Why the World Cup Matters to Carriers


Mobile video has long failed to gain much traction, but carriers are hoping the segment takes a big step forward over the next few weeks as users around tune into World Cup action on their phones. So as I discuss in my weekly column over at GigaOM Pro, operators looking to boost their data revenues in the coming months had better be able to deliver the goods.

The iconic soccer tournament is already making a big impact on digital media, with Akamai reporting Friday that opening day resulted in the busiest day ever for bandwidth demand on news sites. That activity is expected to expand to mobile, too, according to Nielsen, which said more than one-fifth of mobile users around the world plan to access World Cup information via their phones, and 23 percent of U.S. consumers will get mobile World Cup content.

Much of that content will come in the form of scores and news updates, but a lot of traffic will be data-intensive video from streaming services like ESPN Mobile or applications like Slingbox. The increase in data usage presents both an opportunity and a threat for carriers at a crucial time. Network operators are struggling to manage and monetize network congestion, as evidenced by AT&T’s recent move to kill its all-you-can-eat data plans; other operators are expected to follow suit.

And the end of those unlimited plans will give carriers unlimited opportunities to grow that all-important data revenue: a hardcore soccer fan with a decent phone will surely pay $5 or more to watch his team compete, for instance, as long as the user experience is solid.

As we enter the era of metered billing, then, the World Cup gives carriers a chance to showcase their network strengths and build the foundation for future data revenues — especially when it comes to video. Users who tune in and enjoy high-quality broadcasts will be inclined to spend more to watch other content, which would give mobile TV the push it has long needed.

So carriers should be watching their networks relentlessly to stay ahead of the curve and do all they can to meet demand. Operators that can consistently deliver high-quality content with minimal hiccups will encourage future video consumption and will be positioned to leverage lucrative data traffic as we enter the world of 4G services. Those that can’t provide a solid user experience will have missed a great opportunity to score big with consumers. While you’re watching the games in South Africa, keep one eye on the carriers to see how they’re performing. Read the full post here.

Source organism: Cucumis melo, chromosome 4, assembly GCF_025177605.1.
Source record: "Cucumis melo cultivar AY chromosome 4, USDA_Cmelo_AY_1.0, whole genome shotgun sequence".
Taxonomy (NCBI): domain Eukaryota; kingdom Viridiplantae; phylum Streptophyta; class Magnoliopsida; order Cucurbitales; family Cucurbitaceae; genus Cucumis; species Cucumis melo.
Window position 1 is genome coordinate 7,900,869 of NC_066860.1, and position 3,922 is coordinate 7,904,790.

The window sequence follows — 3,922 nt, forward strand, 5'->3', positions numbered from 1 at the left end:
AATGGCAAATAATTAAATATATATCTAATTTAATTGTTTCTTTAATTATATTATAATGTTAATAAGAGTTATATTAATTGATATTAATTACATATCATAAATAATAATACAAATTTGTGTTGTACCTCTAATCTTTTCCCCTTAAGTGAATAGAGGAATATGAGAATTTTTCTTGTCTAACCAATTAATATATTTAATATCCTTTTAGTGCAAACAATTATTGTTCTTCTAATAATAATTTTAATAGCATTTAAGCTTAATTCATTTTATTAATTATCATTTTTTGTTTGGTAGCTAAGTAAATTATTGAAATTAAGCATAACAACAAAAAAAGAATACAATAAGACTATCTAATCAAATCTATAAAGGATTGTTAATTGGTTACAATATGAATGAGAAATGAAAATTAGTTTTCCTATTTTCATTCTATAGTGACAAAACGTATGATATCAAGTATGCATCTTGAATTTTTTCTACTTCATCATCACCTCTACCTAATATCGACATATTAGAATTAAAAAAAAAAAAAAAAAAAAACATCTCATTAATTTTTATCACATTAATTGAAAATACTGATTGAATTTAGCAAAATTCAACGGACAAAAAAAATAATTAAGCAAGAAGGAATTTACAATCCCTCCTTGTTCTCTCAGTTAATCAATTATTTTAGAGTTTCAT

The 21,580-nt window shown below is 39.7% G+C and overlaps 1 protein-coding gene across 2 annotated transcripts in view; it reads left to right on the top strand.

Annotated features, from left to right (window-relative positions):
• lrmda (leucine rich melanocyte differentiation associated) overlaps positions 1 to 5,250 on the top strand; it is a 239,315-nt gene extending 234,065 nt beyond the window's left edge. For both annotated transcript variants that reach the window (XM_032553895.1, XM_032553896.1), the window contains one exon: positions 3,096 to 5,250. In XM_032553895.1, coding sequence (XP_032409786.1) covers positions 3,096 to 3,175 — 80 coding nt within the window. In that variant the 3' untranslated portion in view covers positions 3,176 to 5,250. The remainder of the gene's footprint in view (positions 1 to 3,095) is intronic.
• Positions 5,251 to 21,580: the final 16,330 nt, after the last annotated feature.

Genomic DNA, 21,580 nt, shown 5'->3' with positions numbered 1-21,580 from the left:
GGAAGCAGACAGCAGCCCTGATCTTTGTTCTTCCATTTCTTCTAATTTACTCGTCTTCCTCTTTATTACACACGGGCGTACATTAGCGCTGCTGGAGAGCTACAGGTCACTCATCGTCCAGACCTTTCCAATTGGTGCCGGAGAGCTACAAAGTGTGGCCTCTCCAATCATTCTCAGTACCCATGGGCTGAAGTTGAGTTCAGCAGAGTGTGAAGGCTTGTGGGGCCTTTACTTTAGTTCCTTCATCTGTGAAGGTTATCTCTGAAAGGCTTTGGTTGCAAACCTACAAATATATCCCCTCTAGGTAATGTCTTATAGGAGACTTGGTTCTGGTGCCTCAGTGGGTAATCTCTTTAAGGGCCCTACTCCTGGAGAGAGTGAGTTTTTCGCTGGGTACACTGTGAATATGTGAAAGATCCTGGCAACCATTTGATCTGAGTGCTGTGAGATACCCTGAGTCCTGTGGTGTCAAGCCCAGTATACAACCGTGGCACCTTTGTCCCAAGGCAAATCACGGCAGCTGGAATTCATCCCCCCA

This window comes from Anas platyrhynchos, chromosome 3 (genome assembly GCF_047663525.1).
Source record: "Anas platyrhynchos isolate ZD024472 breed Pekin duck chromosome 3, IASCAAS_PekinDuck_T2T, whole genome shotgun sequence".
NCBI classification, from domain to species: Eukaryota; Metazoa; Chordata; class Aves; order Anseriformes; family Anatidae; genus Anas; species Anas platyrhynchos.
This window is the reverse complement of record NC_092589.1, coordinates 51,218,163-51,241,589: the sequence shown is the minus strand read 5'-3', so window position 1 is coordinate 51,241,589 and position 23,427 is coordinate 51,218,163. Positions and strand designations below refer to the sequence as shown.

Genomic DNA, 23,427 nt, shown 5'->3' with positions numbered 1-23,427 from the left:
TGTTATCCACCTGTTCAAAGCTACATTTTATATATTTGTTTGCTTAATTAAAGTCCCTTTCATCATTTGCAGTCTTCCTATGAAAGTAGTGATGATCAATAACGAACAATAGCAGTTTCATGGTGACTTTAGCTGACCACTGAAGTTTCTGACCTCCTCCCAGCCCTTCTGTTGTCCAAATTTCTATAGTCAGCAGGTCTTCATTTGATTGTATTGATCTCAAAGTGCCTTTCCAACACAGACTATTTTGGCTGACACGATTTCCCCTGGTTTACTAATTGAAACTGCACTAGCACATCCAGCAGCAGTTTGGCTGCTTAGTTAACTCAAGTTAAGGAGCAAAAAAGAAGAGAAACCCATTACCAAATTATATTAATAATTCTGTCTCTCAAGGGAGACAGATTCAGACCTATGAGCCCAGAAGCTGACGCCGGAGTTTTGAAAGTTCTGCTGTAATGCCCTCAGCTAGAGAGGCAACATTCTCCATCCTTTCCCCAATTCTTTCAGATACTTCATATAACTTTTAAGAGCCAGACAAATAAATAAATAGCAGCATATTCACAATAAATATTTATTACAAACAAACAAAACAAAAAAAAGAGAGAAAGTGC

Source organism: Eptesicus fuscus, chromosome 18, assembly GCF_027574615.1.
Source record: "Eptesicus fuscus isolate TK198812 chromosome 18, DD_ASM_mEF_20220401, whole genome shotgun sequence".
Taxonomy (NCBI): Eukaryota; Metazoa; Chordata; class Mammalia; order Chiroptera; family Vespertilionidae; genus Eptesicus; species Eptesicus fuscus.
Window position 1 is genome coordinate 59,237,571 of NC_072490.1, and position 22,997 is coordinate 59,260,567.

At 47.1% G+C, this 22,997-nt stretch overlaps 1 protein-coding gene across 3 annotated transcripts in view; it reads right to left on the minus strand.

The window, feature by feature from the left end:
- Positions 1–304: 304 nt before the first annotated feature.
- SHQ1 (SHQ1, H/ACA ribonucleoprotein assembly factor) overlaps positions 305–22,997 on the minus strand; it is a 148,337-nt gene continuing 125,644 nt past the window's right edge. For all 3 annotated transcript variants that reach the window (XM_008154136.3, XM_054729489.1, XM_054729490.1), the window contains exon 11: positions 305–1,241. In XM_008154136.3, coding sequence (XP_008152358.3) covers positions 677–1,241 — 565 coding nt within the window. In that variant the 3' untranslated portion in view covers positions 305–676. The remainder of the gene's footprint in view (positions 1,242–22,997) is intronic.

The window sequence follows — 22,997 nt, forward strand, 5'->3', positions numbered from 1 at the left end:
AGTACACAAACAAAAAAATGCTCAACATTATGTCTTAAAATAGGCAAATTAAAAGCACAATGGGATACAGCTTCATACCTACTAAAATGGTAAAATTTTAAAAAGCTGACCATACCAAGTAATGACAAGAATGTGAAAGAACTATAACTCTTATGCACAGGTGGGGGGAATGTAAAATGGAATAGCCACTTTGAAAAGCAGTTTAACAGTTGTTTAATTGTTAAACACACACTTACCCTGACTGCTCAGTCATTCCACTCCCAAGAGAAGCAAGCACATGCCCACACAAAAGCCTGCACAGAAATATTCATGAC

Image courtesy Flickr user currybet.


Jester theFool

NO FLash on iPad, therefore no Watching the WorldCup on the iPad!! What a loss. My iPad is seriously lacking… 2 weeks in, and I feel the web is full of holes… Can’t wait for the Google Tablet!

Jim Courtney

Even more demand for wireless capacity is being generated in Canada by Rogers Wireless. For a $5 per month Rogers Wireless On Demand subscription and a one time $10 World Cup premium, users can watch every game live on an iPhone, BlackBerry or Android phone. Fortunately they have the (3G/HSPA+) infrastructure that can deal with the load.

They are also offering it free to their High Speed Internet customers (normal monthly download/upload caps may apply) and cableTV via Rogers On Demand (in addition to CBC’s ongoing live telecasts.

And these are offered with both English and French nationally as well as other languages in the Toronto area.

Lots of opportunity for additional ARPU.


What I don’t understand about these type articles is that the World Cup match is already available for wireless users and free of the ATT/Verizon death grip. Here in Denver I can tune into ABC on channel 7.1 and watch the England/USA match in HD free of charge. Imagine a day when you can do that on your mobile… I’m still very bullish on the broadcast companies, history will probably show the most shortsighted decision they made was the stations which swapped out their uhf frequencies for vhf after the digital conversion. OTA broadcast will always be the preferred way of choice for mass market events, with remaining passive entertainment filled by a ppv/on-demand service such as netflix etc


And if you have a DVR, you can record it – as I did, today, to show my wife who, unfortunately, had geek tasks to deal with, today.

Sometimes you only can sort out networks when the users ain’t around.

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